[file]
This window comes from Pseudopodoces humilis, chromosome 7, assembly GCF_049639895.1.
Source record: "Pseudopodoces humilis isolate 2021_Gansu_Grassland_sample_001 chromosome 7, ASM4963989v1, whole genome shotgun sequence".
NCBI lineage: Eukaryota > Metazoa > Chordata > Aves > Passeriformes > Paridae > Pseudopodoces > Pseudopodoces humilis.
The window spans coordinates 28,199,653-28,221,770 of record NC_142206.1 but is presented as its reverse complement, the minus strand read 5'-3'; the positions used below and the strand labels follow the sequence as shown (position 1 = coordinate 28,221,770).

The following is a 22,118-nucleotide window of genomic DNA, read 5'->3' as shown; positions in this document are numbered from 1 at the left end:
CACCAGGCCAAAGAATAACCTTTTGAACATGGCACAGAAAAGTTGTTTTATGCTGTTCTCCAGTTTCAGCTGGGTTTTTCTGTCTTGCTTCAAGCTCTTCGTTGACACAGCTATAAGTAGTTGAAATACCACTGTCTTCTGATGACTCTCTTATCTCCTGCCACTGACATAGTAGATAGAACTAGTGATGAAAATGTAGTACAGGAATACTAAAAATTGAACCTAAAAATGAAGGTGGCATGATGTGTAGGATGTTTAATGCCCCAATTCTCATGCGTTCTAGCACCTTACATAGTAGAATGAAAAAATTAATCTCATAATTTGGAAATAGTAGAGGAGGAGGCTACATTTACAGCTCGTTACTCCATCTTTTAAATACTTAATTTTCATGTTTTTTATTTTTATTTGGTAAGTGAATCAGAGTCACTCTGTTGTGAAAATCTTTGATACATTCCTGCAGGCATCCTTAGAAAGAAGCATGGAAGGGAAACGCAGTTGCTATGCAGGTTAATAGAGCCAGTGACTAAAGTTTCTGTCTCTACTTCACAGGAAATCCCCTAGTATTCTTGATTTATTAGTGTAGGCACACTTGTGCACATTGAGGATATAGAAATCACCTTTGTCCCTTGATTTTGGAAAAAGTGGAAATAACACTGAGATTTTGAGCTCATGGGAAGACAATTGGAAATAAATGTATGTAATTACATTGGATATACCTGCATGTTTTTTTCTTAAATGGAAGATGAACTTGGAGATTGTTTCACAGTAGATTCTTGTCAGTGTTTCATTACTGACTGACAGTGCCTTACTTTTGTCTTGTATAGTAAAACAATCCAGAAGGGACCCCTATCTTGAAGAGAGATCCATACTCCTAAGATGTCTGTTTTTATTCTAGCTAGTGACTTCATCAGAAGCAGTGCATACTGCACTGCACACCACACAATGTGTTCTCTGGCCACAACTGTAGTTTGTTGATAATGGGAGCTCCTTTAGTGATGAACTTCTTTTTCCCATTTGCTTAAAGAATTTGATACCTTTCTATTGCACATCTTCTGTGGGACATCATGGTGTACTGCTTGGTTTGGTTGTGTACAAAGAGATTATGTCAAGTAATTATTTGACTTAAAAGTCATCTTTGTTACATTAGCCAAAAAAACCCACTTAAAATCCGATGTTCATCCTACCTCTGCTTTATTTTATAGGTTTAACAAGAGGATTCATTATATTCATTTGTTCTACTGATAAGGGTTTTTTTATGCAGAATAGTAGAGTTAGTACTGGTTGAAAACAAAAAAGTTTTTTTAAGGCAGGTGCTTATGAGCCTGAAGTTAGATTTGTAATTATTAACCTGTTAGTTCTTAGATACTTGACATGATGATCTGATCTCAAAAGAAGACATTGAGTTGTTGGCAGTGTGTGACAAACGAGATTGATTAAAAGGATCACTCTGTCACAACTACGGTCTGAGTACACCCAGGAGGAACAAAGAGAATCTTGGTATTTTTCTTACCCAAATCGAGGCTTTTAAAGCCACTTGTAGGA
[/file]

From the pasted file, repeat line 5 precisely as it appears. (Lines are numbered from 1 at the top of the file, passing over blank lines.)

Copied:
The following is a 22,118-nucleotide window of genomic DNA, read 5'->3' as shown; positions in this document are numbered from 1 at the left end: